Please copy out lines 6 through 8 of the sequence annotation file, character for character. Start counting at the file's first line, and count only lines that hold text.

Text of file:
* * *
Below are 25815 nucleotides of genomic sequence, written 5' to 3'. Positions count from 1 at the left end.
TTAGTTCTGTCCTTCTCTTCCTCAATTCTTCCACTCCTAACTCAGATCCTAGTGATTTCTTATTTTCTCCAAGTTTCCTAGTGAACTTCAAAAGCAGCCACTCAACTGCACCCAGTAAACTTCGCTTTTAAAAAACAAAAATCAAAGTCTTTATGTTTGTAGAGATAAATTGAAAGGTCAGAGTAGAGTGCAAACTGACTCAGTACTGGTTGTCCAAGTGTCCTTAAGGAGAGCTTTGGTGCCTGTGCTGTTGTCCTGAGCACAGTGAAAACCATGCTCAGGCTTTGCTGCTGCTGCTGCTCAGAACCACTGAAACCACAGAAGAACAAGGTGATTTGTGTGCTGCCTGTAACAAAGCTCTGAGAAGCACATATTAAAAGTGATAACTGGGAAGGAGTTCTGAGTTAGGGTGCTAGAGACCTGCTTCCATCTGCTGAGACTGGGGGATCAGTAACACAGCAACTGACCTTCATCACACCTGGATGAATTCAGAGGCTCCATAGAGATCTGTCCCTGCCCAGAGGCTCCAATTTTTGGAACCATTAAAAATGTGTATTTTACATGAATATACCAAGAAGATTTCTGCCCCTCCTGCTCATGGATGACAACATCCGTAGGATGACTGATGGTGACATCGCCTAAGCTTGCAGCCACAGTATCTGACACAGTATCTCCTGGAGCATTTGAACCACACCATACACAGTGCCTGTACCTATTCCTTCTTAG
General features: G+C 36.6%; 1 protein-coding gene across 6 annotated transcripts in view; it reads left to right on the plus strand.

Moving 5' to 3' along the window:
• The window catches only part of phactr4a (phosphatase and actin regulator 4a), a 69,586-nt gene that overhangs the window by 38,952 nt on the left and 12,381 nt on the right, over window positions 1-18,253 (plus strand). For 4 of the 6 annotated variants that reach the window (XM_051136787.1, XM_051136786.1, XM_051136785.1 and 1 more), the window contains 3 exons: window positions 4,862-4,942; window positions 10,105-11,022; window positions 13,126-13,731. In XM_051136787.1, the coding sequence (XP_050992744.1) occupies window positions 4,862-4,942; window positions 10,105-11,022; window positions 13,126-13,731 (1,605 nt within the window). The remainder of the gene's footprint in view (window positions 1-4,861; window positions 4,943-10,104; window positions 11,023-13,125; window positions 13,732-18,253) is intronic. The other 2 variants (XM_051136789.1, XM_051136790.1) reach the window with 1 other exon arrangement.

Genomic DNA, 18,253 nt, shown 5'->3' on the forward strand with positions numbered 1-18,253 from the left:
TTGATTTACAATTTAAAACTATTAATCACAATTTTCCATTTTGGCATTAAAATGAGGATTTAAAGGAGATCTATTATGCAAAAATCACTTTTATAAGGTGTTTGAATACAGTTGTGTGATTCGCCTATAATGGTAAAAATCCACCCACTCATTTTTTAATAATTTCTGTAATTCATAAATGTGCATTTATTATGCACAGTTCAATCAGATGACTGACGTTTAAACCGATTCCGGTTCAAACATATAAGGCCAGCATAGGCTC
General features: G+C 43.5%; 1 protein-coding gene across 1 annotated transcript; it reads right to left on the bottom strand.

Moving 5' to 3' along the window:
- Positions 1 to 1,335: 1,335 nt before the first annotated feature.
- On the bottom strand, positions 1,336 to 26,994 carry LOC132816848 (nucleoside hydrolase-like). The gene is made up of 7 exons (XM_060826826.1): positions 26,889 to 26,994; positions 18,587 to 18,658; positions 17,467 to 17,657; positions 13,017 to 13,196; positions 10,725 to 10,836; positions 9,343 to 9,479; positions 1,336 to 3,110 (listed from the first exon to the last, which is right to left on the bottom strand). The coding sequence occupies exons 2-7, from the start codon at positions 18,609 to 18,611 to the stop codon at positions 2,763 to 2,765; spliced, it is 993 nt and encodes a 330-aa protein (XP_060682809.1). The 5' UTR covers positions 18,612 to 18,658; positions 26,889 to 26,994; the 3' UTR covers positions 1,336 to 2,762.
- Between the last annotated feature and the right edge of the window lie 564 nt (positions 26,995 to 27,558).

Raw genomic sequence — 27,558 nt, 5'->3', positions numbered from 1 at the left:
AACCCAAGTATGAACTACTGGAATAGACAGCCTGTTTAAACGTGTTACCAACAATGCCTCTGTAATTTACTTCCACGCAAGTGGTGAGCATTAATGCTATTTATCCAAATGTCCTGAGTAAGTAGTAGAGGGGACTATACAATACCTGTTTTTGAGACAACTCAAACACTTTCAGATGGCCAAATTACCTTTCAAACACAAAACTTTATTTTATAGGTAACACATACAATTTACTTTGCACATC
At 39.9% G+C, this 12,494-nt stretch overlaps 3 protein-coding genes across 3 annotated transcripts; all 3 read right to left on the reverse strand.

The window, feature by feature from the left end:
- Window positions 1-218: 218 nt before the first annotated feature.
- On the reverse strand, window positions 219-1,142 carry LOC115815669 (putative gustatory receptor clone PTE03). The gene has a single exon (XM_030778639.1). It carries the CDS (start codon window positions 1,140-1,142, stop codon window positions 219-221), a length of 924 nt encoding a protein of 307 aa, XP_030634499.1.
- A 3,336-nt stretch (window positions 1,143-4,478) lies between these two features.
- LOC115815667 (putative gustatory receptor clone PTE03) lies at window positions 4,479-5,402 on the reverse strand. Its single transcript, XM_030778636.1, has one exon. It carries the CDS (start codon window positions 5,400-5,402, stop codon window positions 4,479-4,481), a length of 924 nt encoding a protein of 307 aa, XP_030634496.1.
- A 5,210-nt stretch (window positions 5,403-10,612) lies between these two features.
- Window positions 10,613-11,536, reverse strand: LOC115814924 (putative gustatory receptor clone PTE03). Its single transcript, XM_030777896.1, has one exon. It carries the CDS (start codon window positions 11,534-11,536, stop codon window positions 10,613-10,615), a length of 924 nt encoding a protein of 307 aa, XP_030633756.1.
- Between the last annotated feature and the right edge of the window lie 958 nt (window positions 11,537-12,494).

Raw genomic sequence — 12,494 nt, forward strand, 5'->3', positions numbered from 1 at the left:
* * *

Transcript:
Genomic DNA, 18,253 nt, shown 5'->3' on the forward strand with positions numbered 1-18,253 from the left:
TTGATTTACAATTTAAAACTATTAATCACAATTTTCCATTTTGGCATTAAAATGAGGATTTAAAGGAGATCTATTATGCAAAAATCACTTTTATAAGGTGTTTGAATACAGTTGTGTGATTCGCCTATAATGGTAAAAATCCACCCACTCATTTTTTAATAATTTCTGTAATTCATAAATGTGCATTTATTATGCACAGTTCAATCAGATGACTGACGTTTAAACCGATTCCGGTTCAAACATATAAGGCCAGCATAGGCTC
General features: G+C 43.5%; 1 protein-coding gene across 1 annotated transcript; it reads right to left on the bottom strand.